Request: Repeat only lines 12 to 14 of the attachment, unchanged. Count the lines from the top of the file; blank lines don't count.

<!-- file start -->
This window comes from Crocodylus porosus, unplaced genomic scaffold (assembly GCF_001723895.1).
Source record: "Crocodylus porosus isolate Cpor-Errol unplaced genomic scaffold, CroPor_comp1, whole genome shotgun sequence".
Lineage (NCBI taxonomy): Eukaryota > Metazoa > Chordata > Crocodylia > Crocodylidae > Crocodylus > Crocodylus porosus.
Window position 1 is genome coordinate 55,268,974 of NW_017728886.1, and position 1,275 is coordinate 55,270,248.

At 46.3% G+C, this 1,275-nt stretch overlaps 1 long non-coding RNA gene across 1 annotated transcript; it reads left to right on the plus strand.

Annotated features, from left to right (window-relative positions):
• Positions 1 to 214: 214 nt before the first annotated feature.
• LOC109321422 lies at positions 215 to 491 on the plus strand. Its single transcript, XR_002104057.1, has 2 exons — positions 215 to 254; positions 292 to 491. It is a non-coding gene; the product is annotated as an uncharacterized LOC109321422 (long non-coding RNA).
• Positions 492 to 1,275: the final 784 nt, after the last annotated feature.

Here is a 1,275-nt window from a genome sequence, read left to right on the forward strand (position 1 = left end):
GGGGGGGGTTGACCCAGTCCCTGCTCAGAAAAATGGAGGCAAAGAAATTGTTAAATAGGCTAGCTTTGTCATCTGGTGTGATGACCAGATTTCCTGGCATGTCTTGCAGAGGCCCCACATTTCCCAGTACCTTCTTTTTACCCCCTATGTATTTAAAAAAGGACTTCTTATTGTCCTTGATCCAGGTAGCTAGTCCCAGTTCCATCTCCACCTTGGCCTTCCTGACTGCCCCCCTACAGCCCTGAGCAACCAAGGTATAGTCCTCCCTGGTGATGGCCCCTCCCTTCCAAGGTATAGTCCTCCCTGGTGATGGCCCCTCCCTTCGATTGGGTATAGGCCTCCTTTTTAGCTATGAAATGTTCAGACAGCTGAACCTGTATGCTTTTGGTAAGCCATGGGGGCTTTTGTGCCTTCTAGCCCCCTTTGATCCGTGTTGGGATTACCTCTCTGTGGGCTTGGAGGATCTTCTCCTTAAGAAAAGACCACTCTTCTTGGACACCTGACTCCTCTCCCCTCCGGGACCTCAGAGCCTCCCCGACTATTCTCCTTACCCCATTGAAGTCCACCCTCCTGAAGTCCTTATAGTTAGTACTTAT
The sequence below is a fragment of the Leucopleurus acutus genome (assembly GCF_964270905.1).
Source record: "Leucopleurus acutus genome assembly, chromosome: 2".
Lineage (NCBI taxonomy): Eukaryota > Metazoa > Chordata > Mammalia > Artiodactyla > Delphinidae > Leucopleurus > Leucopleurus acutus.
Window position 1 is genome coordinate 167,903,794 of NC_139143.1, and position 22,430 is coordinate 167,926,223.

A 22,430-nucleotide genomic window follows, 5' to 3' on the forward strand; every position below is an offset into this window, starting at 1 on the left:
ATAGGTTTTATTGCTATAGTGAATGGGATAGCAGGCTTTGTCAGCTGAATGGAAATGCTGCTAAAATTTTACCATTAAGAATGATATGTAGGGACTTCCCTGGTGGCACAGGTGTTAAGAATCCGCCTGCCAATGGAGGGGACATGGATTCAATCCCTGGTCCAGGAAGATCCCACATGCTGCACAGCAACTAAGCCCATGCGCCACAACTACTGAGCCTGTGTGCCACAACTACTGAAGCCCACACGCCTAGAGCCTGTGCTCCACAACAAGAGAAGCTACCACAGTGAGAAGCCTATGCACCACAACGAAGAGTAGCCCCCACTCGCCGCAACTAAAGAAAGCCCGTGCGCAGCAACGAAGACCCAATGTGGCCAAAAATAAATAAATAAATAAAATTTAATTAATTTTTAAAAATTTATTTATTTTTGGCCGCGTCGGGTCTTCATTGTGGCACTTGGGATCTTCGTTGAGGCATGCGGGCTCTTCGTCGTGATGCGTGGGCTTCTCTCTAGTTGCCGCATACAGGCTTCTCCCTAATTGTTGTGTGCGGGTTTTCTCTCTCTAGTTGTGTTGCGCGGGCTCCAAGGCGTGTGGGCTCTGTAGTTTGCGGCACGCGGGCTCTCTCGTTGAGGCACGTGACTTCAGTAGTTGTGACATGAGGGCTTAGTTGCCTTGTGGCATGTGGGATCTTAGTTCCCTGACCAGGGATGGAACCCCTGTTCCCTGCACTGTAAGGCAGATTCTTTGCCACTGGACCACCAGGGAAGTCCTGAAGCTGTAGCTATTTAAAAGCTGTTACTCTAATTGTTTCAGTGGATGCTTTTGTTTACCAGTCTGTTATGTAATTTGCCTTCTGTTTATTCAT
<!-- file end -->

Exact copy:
The sequence below is a fragment of the Leucopleurus acutus genome (assembly GCF_964270905.1).
Source record: "Leucopleurus acutus genome assembly, chromosome: 2".
Lineage (NCBI taxonomy): Eukaryota > Metazoa > Chordata > Mammalia > Artiodactyla > Delphinidae > Leucopleurus > Leucopleurus acutus.